Further, the water-soluble polymer may be employed solely or a mixture of two or more of the water-soluble polymers may be used. Further, it is preferable that the water-soluble polymer include a wetting agent or an antiseptic such as ethylene glycol or glycerol to prevent nozzle clogging or ink corrosion. The amount of the water-soluble polymer to be used is 1000 parts by weight or less, preferably, 0.1 to 100 parts by weight to one part by weight of the near infrared absorbing pigment to be used.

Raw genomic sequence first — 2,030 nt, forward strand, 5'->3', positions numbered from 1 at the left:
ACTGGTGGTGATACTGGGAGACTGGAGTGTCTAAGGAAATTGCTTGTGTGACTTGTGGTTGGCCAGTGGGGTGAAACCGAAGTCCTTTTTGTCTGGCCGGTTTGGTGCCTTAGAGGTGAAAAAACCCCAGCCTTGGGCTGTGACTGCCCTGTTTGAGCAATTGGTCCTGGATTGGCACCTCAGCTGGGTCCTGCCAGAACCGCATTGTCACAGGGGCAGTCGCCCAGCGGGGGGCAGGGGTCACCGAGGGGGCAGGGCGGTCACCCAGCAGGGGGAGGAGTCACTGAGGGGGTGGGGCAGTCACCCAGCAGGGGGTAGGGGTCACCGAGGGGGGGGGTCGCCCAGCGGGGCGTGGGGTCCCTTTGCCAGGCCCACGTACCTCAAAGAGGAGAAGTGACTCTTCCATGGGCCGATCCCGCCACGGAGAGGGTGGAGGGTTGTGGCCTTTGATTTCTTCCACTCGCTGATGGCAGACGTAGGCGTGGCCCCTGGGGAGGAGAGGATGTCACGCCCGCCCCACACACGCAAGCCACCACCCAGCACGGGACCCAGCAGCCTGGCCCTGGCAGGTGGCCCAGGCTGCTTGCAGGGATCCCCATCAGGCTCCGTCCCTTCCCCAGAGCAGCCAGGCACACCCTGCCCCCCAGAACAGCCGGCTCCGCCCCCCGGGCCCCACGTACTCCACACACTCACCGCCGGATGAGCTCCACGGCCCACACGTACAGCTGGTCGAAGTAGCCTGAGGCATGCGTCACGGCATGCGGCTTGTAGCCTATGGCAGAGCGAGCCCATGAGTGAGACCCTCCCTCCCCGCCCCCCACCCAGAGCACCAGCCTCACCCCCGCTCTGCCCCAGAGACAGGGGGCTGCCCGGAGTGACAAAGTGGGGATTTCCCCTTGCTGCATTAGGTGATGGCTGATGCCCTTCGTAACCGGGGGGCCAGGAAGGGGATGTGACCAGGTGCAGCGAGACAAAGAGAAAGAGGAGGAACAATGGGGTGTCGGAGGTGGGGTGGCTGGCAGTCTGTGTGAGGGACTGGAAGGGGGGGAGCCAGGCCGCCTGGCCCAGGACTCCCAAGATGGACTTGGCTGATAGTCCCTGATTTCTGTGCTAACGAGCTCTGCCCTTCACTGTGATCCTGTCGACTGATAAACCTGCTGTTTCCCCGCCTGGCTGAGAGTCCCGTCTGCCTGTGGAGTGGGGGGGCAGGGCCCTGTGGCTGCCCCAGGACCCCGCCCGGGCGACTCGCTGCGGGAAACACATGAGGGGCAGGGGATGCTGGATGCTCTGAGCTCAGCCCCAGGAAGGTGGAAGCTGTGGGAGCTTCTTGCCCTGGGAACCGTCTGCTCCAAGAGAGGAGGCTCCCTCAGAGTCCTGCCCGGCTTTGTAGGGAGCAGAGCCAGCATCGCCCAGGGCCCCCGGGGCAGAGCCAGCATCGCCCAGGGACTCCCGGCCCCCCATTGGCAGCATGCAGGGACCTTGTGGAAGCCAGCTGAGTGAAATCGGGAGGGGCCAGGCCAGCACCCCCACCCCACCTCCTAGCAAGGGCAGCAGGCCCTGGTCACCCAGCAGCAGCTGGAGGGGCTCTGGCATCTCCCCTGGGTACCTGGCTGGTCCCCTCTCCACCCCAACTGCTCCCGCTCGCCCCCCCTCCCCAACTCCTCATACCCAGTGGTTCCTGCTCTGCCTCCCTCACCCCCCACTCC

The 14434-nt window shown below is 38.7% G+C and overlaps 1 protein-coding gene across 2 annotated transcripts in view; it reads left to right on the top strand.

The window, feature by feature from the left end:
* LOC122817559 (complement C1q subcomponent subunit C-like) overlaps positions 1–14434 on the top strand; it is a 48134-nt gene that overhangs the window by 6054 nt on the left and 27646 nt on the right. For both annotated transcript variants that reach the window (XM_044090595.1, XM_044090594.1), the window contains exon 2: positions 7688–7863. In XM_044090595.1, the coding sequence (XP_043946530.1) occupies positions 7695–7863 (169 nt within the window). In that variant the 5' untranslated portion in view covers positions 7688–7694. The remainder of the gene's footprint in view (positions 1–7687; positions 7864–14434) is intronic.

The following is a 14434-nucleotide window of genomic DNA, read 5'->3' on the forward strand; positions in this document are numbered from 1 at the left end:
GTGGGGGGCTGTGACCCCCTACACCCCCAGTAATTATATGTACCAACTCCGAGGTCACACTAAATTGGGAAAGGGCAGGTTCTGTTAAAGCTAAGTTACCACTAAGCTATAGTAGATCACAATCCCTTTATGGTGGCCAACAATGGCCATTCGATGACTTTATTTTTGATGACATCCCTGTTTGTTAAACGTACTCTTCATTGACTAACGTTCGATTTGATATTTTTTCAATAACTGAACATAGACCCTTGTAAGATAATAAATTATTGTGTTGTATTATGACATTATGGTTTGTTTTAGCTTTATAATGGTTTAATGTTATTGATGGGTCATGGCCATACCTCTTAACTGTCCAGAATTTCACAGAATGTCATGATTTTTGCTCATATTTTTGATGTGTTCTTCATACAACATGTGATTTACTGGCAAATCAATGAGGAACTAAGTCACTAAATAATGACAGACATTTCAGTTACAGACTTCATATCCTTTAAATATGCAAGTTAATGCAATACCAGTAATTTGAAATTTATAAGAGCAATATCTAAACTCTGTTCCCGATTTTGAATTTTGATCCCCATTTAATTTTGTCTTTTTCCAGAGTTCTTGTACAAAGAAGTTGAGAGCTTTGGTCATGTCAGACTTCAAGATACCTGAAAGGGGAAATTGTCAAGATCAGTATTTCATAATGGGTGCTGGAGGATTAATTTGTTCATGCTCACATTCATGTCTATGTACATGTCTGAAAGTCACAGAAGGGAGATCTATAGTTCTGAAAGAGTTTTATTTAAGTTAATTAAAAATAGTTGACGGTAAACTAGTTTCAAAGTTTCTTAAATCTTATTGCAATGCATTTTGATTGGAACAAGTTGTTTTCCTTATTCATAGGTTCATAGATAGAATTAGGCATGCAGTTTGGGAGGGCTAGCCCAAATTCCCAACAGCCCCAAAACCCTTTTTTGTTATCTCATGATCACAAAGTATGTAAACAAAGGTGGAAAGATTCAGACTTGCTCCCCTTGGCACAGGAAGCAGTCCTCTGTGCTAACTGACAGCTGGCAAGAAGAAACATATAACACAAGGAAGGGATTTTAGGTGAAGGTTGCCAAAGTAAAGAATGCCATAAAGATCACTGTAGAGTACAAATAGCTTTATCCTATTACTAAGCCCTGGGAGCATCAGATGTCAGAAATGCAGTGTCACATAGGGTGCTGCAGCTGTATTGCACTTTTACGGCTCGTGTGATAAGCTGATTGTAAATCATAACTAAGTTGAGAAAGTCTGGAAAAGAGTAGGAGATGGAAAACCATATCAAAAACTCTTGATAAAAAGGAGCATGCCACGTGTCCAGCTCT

Specifically, the near infrared absorbing pigment dispersion liquid of the present invention is manufactured by dispersing in the aqueous solvent a near infrared absorbing pigment-containing water-soluble polymer which is a complex formed of the near infrared absorbing pigment that is slightly soluble in an aqueous solvent and the water-soluble polymer. In the method of manufacturing the near infrared absorbing pigment dispersion liquid according to the present invention, a method of dissolving the near infrared absorbing pigment in the water-soluble polymer differs depending on the physical properties of the near infrared absorbing pigment and the water-soluble polymer. Normally, the near infrared absorbing pigment is dissolved in the water-soluble polymer by dissolving first the water-soluble polymer and next the near infrared absorbing pigment in an organic solvent and thereafter removing the organic solvent by distillation, or by simultaneously adding and dissolving the near infrared absorbing pigment and the water-soluble polymer in an organic solvent and thereafter removing the organic solvent by distillation. If the water-soluble polymer or the near infrared absorbing pigment is liquid at room temperature, the water-soluble polymer and the near infrared absorbing pigment may be dissolved by a mixing operation such as kneading. A temperature at which the near infrared absorbing pigment is dissolved in the water-soluble polymer, which temperature depends on the stability of the near infrared absorbing pigment and the water-soluble polymer, is 300° C. or less; preferably, zero to 100° C., and more preferably, 20 to 60° C.